Cub Barrett, Program Communications Manager
First Round of Awards Made Through amfAR’s GMT Initiative Combat HIV/AIDS in Eastern Europe and Central Asia
NEW YORK, October 18, 2012—amfAR, The Foundation for AIDS
Research, on Thursday announced a new round of grants aimed at reducing the
spread and impact of HIV among gay men, other men who have sex with men (MSM),
and transgender individuals—collectively known as “GMT.” The Foundation this
week renamed its MSM Initiative to reflect the diversity of populations being
served by the program. The new initiative will also integrate a more strategic
focus that capitalizes on recent advances in the science of reducing HIV
vulnerability among GMT.
The seven awards, which range from $8,000 and $20,000, will
go to community-led groups working with GMT across Eastern Europe and Central
See the full list of amfAR’s fifth round of Eastern Europe and Central Asia community awards made through its GMT Initiative.
"The new name of our initiative better reflects the kind of
work we’ve been funding for several years: projects that curb the HIV/AIDS
epidemic among GMT, not just MSM,” said GMT Initiative Director Kent Klindera.
“These seven awards showcase the many different ways our partners engage with
GMT across Eastern Europe and Central Asia, and the fact that five of the seven
groups are receiving amfAR funding for at least the second time shows that
their projects are having a real impact.”
Since July 2007, amfAR’s MSM Initiative has made 184
Community Awards totaling more than US$3.3 million to support 140 frontline
organizations serving GMT individuals in 72 countries.
Some of the newly funded projects reflect the increased role
of advocacy among GMT Initiative grant recipients. For example, for the second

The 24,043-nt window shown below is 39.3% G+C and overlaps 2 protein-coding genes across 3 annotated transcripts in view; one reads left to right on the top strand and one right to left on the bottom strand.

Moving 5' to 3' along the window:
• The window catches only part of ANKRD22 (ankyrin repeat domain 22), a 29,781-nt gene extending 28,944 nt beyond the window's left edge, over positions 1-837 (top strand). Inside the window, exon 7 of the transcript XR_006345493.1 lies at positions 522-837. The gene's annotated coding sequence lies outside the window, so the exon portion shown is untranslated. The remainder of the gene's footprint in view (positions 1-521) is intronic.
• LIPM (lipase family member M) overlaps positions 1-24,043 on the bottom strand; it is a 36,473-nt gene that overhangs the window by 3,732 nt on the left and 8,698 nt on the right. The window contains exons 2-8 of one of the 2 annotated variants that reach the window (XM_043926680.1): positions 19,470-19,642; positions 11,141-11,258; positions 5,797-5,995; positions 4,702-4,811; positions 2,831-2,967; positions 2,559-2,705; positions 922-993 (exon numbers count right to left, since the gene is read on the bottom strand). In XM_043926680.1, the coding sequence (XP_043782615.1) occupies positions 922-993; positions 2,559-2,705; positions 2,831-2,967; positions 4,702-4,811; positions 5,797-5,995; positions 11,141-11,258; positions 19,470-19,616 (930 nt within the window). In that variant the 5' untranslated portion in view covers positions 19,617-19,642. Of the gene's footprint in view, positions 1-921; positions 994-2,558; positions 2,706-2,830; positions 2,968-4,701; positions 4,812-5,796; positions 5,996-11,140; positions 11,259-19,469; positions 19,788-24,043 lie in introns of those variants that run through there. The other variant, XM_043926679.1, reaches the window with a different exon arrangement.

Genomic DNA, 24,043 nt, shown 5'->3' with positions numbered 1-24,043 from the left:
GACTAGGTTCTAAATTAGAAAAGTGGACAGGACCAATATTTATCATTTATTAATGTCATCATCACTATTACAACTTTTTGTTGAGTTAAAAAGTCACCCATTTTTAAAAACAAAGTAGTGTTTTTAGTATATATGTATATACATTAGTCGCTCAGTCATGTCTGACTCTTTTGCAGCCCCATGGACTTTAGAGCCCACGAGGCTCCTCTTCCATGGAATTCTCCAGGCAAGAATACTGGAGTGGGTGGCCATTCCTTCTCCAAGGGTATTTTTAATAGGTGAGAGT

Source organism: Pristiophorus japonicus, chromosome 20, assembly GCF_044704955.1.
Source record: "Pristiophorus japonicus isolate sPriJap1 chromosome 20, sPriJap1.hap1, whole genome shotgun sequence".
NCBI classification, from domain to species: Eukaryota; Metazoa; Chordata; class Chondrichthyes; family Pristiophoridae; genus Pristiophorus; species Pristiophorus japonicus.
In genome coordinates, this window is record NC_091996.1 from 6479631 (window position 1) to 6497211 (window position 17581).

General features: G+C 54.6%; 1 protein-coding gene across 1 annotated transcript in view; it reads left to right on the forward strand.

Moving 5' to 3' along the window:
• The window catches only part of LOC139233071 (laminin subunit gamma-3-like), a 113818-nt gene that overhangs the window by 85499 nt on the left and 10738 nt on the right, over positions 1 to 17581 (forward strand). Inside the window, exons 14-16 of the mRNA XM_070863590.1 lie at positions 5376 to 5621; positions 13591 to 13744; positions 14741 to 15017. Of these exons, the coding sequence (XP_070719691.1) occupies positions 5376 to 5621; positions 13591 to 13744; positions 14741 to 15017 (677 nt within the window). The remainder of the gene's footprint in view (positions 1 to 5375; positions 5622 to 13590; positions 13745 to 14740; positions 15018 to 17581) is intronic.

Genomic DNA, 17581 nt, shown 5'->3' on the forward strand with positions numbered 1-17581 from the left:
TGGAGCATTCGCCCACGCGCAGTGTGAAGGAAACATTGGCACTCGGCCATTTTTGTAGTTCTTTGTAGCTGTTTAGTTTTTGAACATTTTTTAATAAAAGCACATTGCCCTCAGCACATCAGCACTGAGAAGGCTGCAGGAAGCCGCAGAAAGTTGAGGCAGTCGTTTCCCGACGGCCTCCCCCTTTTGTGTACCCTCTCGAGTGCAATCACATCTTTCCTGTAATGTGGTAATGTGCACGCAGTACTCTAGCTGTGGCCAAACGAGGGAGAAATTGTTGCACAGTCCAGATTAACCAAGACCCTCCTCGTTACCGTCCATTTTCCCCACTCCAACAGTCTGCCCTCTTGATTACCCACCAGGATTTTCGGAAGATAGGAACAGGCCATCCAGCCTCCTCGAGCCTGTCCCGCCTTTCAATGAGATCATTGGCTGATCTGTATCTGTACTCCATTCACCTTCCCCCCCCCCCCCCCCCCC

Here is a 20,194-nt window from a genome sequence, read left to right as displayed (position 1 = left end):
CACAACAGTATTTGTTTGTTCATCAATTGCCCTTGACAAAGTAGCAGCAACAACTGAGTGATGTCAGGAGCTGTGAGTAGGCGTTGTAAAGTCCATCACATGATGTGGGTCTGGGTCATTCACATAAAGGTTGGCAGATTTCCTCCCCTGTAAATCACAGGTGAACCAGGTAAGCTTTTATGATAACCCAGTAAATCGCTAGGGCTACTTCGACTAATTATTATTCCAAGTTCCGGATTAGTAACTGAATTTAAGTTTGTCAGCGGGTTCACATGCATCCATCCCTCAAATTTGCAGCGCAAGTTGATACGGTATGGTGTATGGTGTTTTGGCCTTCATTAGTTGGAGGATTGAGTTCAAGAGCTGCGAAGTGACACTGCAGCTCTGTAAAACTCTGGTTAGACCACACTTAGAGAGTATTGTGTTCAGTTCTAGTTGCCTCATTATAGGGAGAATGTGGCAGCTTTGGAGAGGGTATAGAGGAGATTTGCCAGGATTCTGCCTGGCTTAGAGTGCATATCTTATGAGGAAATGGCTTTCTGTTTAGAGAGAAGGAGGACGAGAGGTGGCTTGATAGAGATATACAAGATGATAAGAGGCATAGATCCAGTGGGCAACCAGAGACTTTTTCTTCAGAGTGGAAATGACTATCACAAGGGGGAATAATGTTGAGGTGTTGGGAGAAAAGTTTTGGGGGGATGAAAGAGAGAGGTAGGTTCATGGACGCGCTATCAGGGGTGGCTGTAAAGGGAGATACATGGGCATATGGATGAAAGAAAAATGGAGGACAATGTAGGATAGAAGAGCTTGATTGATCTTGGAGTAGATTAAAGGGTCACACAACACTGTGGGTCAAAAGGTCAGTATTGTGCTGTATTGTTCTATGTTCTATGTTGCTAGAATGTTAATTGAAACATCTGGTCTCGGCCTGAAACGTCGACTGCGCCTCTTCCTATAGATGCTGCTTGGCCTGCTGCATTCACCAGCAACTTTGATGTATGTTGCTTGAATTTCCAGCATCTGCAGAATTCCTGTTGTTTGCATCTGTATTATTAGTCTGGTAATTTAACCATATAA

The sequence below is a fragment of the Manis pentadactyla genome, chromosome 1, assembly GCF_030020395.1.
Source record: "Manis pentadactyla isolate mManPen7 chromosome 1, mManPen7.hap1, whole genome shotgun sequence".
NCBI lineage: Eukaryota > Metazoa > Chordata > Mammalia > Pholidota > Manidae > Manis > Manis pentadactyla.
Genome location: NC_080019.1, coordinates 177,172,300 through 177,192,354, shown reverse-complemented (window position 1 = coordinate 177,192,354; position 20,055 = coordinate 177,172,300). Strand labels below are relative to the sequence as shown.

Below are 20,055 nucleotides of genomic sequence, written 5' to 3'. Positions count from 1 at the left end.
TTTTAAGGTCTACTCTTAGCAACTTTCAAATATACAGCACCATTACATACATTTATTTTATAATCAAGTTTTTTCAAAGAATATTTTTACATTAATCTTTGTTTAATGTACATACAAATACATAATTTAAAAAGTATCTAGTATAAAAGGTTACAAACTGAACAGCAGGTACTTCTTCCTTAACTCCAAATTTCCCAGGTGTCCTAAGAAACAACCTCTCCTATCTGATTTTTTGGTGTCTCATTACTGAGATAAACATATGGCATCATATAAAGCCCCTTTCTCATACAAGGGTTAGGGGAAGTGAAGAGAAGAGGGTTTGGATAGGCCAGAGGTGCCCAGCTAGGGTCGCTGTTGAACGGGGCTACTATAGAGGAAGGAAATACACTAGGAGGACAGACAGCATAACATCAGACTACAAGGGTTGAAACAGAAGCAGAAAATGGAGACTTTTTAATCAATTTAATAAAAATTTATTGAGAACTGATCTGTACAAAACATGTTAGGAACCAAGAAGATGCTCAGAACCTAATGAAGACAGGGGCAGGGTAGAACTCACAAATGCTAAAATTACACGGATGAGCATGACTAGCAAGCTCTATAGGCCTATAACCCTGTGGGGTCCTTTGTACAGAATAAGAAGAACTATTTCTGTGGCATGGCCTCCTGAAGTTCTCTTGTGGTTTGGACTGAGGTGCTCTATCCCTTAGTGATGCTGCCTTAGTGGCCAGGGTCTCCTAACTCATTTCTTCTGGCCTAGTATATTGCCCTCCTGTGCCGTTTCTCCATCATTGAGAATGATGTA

year, Tanadgoma—Center for Information and Counseling on Reproductive Health in
Tbilisi, Georgia, is working with partners in the South Caucasus to increase
understanding of transgender individuals’ needs in Armenia, Azerbaijan, and
Georgia through personal interviews. The resulting reports will be used to
advocate for increased access to quality HIV prevention, treatment, and care
services for transgender individuals.
Another funded project will also focus on advocacy and
systems change. In its second year as an amfAR grantee, Kyrgyz Indigo in
Bishkek, Kyrgyzstan, will continue to implement programs serving ethnic Kyrgyz
GMT and will embark on a new project with the goal of increasing sexual health
and personal safety skills for GMT. Additionally, the project will promote
tolerance among members of the military and police, as well as government
officials and the media.
“The GMT Initiative is committed to not only helping to curb
the spread of HIV/AIDS through local efforts, but also working with larger
institutions like the government and police to help change attitudes and
educate them about vulnerable populations,” Klindera said. “We’re proud of our
grantees for having the vision to both work with their local populations while
also focusing on the larger picture.”
amfAR, The Foundation for AIDS Research, is one of the
world’s leading nonprofit organizations dedicated to the support of AIDS
research, HIV prevention, treatment education, and the advocacy of sound
AIDS-related public policy. Since 1985, amfAR has invested more than $340
million in its programs and has awarded grants to more than 2,000 research